Today’s #worldbuildingMonday post is all about how to craft engaging dilemmas for your players.
Encountering dilemmas – whether it be combat, social, psychological, and/or physiological – is a huge part of the TTRPG experience for players. And defining through their choices how they individually/collectively hurdle these obstacles is a integral part of this slice of tabletop role playing games.
Today’s advice is some best practices around creating difficult-but-not-too-hard, thoughtful, and engaging dilemmas for your players.
You first want to provide the players a clear picture on both what choice/decision is in front of them as well as the appropriate context for the scene and setting they’re in. “How do you get across the bridge?” “How do you open the locked door?” etc.
Set the stage, give the players what they need in order to make a decision, and empower them to roll with it. What’s around the bridge? How far is the drop? Can the players tell if it’s stable? What tools do the players have? etc.
Use these lead-ins to tell a compelling story that’s up to the players to fill-in and complete. Player choices and actions are the gravity for tabletop role playing games and you as the worldbuilder need to give them the proper alley-oop.
- Skills & Justifications
When a player or group of players make a choice on how to solve the dilemma/address the challenge in front of them, they are by definition invoking a skill to do so. In the bridge example, the players might craft a zip line to get over the chasm as the bridge has lost its stability.
There, the players have chosen to invoke Craft as the skill being used. No matter the TTRPG system, worldbuilders need to be aware of at least some of the main ways – via skills – players will use to solve challenges. By knowing and preparing for these paths, the worldbuilder can provide greater depth and nuance to the world the players exist in when playing the story.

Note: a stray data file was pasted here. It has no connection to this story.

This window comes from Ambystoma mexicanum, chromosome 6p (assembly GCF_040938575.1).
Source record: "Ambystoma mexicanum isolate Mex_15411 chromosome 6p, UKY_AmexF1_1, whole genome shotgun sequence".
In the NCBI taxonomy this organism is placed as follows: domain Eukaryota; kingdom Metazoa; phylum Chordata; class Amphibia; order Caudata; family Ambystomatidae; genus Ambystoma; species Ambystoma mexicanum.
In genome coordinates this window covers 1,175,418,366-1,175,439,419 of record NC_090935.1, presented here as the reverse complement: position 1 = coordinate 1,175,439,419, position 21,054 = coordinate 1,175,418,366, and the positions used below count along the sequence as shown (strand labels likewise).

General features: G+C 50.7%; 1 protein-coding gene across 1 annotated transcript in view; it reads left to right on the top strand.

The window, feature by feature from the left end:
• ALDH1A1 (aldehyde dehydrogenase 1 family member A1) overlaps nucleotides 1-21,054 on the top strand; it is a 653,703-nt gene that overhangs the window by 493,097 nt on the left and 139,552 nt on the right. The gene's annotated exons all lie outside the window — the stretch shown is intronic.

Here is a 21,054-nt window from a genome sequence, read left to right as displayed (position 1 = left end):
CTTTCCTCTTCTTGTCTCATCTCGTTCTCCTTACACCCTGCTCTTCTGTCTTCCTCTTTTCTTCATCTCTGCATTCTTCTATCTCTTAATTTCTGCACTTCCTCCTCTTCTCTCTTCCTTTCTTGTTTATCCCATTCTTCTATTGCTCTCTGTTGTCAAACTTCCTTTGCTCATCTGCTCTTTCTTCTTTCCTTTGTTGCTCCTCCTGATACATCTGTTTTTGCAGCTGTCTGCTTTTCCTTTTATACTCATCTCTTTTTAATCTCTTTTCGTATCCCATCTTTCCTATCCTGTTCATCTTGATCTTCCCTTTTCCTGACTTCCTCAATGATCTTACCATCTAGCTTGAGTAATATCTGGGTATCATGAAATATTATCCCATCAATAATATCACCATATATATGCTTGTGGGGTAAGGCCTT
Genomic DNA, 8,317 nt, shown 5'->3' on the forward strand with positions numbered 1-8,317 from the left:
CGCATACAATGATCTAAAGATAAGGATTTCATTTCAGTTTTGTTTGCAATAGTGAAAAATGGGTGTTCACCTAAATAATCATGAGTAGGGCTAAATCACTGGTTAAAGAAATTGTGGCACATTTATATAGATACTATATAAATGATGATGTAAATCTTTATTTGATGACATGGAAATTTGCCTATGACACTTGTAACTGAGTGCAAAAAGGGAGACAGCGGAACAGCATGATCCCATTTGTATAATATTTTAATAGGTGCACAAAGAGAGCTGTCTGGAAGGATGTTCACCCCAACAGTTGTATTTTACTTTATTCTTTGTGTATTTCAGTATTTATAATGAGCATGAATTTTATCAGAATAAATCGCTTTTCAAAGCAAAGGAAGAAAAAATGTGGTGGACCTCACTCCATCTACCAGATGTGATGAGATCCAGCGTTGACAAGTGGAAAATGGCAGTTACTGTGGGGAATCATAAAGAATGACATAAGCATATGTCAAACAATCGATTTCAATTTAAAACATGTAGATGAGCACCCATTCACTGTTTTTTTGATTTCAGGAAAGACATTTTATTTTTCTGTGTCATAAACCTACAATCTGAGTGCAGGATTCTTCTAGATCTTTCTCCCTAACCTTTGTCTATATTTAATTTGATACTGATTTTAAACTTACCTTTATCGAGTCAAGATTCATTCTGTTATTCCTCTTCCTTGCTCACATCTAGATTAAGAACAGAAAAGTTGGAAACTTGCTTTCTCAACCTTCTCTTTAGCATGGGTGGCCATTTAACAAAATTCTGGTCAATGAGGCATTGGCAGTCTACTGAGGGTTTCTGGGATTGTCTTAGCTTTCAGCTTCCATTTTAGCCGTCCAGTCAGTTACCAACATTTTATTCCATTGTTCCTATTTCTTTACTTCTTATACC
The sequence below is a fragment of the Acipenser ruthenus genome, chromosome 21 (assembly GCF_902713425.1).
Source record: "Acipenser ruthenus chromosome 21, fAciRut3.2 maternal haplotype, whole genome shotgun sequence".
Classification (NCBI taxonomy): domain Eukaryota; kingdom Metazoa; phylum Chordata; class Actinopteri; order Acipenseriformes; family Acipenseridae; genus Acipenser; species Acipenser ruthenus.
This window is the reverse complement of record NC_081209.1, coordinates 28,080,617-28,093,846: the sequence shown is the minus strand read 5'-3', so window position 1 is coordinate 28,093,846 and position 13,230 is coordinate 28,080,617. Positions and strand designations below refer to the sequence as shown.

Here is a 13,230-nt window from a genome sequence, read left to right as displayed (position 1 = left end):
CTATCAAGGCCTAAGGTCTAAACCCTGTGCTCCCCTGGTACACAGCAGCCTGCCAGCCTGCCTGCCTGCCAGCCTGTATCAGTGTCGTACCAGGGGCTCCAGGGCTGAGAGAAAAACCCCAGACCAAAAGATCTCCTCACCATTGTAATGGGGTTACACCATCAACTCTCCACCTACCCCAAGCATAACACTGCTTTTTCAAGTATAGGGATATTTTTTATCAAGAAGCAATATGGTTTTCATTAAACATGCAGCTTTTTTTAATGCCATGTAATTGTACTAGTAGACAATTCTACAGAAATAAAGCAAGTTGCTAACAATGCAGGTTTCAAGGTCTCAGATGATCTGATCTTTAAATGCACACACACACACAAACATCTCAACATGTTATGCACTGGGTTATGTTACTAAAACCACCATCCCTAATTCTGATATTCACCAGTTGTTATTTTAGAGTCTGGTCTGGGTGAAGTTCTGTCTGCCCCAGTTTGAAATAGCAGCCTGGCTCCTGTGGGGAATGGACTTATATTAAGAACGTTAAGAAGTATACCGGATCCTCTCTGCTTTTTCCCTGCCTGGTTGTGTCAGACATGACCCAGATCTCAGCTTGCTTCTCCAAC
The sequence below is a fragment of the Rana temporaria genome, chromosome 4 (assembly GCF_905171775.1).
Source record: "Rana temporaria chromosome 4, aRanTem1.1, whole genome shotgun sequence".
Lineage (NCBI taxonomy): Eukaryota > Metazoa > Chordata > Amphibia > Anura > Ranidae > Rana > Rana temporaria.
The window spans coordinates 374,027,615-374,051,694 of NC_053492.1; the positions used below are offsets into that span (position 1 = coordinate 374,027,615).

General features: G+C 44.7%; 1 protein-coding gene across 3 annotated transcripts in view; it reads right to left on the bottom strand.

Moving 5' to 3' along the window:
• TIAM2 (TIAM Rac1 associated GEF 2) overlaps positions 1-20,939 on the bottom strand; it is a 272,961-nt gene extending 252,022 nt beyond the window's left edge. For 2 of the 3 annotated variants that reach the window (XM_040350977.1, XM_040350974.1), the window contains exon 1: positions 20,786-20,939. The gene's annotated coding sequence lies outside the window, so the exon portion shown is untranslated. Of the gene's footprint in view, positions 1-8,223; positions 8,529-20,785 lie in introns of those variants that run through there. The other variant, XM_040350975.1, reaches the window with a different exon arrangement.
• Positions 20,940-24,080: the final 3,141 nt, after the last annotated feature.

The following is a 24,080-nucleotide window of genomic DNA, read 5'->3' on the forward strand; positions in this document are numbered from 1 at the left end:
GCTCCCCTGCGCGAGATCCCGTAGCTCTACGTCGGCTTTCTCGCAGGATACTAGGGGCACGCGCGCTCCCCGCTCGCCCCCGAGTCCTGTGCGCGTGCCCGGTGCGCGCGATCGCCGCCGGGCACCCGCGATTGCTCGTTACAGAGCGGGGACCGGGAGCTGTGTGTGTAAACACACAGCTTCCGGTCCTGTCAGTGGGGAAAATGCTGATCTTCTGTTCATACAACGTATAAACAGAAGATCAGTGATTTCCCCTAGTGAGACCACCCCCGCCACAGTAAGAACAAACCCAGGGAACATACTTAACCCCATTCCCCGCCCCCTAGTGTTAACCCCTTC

Moreover, the justification a player might use when invoking a specific skill – i.e. Persuasion vs. Combat – can and should trigger bonuses to the roll of the dice. Rewarding player thoughtfulness, while not an intimate part of every tabletop role playing game, really should be; it incentivizes player investment by amplifying pay off for their own cleverness.
- Rewards & Consequences
Lastly, worldbuilders should prepare a spectrum of rewards and consequences for players depending on the outcome of the dilemma/challenge that’s put in their way. Resolve with great skill, thoughtfulness, and a high cumulative die roll, then the players need a system of rewards to keep them invested and moving on in the story with zeal.
But there also need to be consequences. Unless the players at the table agree they want an “easy mode” story – which is fine, but relatively rare – if players make significant and/or negligent errors of judgement and roll poorly, there need to be consequences for those actions. Worldbuilders need to keep in mind that there are those who are equally, if not more so, motivated by critique than praise. Consequences are a boundary in both life and tabletop role playing games that keep us in check and help us learn from our mistakes.
Design both rewards and consequences to be commensurate with the combination of decision making + the roll of the dice. Ensure the result, no matter when it lies on the reward/consequence spectrum, is fair and thoughtful.
Players respond well to systems that have a balanced approach in this area. And players who take the story/game seriously often love this approach as it rewards them for high levels of play while they know that once terrible move could jeopardize everything they’ve striven for thus far.
Worldbuilders would do well to be incredibly thoughtful in their design of these dilemmas as they’re one of the players’ most common interfaces with your story and, for better or for worse, are a main criterion for judgement for you as a worldbuilder. Use the above as a guideline in your design and continue to refine your own processes the more and more you ingratiate best practices into your worldbuilding processes.
And if you need any help, just leave a comment and/or send us a DM and we’ll help you work through it to get you where you need to be for your players.